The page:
“Quite often the people in charge of human risk are really, really technical geeks. The depth of their expertise actually makes it hard for them to communicate what they know,” said Lance Spitzner, director of SANS Security Awareness. “Security is easy for them, so they think it must be easy for everyone else, when in fact most people find it confusing, scary, intimidating.”
Roling, meanwhile, says the shortcomings of training may track back to the executive suite, where IT leaders lay the plans for cyberawareness. They may be aiming for the wrong mark. “When I look at how we used to do it, we viewed it as just a compliance requirement — some external entity requires this awareness program,” he said. “If you look at it like that, you will do the bare minimum, you won’t refresh the content. Of course that method doesn’t work well.”
Given all these concerns, it seems reasonable to conclude that if training isn’t getting IT all the way to the goal line, maybe the first thing to do is to rethink training. Could government be doing cyberawareness more effectively? Yes. Here’s how.
Illinois CISO Hill is looking to improve cybertraining by making it more specific. Rather than heighten the general level of awareness, he wants to drill down, to develop materials that speak with a higher level of specificity.
“Right now, for instance, we are looking at programs that target law enforcement and fire officials, campaigns that speak more on their terms,” he said. “Rather than say, ‘A worker gets an email,’ you say: ‘I am a police officer and I am getting an email.’ You want it to be down to that level of detail.”
Tying cybertraining to specific roles and responsibilities is part and parcel with a larger effort to convince workers that their clicks have real, actual consequences. “We have to explain to them how important this is to them personally, to their specific piece of work,” said Mark Testoni, president and CEO of SAP National Security Services. “It’s not just about somebody getting into our system. How does this affect your job, your pocketbook, your ability to succeed?”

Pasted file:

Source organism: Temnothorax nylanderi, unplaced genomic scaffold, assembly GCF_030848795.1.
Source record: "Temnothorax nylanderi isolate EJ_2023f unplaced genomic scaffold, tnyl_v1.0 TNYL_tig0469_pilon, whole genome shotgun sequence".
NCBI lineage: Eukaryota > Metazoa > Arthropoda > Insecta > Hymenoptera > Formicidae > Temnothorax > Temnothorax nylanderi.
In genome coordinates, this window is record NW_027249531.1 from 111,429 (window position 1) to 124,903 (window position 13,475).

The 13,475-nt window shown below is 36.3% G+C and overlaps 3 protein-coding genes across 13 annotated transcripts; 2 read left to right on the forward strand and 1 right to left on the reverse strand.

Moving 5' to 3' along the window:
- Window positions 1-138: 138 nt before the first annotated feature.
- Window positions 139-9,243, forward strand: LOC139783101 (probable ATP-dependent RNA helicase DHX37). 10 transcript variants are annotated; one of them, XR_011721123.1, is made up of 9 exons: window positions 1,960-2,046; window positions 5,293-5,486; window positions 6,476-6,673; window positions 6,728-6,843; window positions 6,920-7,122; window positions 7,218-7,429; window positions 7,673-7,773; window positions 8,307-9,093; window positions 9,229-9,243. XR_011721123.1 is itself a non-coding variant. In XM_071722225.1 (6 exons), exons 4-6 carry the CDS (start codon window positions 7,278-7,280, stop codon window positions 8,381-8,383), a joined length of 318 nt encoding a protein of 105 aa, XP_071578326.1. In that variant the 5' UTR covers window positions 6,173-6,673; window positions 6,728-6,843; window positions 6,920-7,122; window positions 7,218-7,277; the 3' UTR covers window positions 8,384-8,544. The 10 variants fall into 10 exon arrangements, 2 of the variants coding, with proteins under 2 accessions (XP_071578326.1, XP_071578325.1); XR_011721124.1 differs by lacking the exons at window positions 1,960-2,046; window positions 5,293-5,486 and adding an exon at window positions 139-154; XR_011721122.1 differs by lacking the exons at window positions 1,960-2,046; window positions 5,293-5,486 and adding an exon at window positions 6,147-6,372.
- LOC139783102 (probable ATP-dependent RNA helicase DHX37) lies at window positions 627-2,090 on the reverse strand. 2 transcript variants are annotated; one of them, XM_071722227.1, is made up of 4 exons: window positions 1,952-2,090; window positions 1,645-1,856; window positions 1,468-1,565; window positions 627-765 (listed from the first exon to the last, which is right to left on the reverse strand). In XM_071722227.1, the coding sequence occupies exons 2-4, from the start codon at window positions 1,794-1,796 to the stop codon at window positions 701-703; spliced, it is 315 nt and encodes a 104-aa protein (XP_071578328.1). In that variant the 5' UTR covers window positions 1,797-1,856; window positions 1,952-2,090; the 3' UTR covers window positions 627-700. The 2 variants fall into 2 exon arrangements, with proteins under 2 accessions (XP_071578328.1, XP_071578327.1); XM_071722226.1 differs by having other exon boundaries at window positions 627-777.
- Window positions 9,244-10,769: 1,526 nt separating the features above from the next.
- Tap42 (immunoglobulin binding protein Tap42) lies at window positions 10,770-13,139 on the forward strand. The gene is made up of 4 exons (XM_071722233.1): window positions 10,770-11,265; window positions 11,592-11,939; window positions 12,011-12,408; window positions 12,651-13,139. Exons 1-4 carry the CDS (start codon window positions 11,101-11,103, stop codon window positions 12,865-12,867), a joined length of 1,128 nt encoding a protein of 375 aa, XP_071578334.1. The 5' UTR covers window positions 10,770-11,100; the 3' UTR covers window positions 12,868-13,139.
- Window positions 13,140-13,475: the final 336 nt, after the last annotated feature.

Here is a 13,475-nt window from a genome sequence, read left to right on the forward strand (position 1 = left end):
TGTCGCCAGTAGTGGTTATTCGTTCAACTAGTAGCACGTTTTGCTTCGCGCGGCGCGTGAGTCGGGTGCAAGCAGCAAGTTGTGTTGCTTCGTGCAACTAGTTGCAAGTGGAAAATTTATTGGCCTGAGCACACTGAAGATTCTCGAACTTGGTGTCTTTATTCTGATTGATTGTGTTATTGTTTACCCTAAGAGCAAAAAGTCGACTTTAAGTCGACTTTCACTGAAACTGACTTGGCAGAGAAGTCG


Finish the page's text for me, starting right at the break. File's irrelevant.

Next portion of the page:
Nichols meanwhile is pursuing a three-pronged course of attack to enhance the impact of training:
This imperative to keep training fresh and new resonated with Roling. He’d been using the training firm Security Mentor to deliver interactive cyberawareness, but recently switched to Habitu8, largely in order to give employees a new take.
“I have nothing bad to say about their program, they did a good job for us, but I want to provide a fresh experience for our end users. I feel it’s important to keep the content fresh and its delivery fresh, or else you get that glassy-eyed look from people,” he said.
The previous vendor offered quizzes and problems to solve, an approach that Roling found effective. He’d roll out monthly iterations and employees would engage readily. The new supplier takes a different approach. “They create short videos using professional actors and actresses that are hilarious and engaging in a very different way. They’re about people having fun while learning at the same time, and we are hoping that will bring our awareness program to a different level,” he said.